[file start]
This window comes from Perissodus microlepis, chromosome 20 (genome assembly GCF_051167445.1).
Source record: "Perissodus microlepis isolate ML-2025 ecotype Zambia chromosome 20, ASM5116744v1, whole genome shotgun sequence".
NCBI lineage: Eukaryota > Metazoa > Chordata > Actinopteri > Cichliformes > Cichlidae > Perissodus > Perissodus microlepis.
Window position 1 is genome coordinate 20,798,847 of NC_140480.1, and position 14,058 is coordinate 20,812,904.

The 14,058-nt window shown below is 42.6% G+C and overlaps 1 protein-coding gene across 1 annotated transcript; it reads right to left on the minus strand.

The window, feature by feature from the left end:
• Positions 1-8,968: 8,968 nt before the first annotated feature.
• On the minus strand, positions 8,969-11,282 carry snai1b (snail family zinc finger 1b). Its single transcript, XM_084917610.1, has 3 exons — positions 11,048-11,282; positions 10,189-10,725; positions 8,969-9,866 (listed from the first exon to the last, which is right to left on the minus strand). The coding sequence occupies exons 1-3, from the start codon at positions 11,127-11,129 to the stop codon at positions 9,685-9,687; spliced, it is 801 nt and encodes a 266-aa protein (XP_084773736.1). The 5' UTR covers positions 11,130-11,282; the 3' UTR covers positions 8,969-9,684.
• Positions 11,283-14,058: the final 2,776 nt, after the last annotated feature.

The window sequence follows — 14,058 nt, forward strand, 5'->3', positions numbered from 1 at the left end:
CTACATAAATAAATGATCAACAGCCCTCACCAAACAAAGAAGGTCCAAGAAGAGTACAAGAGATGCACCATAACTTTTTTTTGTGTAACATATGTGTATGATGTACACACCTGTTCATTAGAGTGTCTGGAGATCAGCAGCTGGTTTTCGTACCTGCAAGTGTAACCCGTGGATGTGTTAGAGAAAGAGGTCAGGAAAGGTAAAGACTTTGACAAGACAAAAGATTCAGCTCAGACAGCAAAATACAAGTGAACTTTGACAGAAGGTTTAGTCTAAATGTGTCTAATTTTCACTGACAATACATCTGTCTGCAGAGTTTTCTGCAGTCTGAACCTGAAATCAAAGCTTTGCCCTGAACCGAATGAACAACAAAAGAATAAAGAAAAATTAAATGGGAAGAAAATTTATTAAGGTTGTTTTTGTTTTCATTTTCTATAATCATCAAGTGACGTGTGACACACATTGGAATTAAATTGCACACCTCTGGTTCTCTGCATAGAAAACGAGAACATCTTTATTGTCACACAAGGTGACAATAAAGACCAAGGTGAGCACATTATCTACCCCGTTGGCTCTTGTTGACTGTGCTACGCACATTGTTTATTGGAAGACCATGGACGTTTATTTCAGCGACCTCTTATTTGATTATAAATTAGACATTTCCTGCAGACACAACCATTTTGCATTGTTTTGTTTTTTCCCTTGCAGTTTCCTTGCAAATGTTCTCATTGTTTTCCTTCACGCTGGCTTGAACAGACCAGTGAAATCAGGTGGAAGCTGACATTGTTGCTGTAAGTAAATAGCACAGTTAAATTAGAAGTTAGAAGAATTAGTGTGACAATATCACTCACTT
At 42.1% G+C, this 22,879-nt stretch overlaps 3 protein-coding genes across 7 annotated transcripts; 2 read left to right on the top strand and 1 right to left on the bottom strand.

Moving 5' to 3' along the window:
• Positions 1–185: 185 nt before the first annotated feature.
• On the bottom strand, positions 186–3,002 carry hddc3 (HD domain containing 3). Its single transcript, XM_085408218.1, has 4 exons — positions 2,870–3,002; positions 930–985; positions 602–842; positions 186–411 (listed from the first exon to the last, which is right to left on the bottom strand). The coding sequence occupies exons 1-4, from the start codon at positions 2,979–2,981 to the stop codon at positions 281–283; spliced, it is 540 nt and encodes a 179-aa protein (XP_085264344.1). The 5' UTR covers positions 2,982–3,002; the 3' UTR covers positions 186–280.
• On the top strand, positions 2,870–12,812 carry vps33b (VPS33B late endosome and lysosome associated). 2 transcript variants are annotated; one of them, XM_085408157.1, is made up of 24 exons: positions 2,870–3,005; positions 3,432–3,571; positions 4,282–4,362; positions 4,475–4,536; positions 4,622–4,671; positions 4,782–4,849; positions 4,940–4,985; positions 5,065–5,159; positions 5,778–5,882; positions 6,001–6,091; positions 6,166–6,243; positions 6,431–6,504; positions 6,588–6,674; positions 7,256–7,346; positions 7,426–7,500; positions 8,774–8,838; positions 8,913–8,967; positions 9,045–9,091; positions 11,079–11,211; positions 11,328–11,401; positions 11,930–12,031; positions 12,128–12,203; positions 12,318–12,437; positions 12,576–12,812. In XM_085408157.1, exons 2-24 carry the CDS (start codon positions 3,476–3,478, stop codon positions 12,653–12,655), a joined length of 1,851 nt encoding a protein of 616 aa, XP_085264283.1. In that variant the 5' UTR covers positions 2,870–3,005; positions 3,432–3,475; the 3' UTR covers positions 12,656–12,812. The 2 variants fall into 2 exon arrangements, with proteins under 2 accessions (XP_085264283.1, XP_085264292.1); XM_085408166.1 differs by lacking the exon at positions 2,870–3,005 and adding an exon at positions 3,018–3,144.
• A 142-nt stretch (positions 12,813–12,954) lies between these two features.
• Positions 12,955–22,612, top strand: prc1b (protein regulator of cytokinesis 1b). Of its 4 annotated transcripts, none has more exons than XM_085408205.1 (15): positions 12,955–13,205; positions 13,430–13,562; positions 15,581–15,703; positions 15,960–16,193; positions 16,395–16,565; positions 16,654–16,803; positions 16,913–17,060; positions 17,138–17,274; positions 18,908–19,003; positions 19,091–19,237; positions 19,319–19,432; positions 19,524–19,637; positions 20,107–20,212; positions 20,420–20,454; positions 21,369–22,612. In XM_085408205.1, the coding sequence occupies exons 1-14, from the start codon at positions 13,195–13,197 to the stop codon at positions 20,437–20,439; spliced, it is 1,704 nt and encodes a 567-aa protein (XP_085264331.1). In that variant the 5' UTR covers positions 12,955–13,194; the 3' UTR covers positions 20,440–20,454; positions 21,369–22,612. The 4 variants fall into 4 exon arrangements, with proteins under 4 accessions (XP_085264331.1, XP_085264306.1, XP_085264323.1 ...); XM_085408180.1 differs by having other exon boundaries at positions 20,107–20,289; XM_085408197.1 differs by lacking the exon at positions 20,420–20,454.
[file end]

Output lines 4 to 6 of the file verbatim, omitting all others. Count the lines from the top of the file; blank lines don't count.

Window position 1 is genome coordinate 20,798,847 of NC_140480.1, and position 14,058 is coordinate 20,812,904.

The 14,058-nt window shown below is 42.6% G+C and overlaps 1 protein-coding gene across 1 annotated transcript; it reads right to left on the minus strand.

The window, feature by feature from the left end: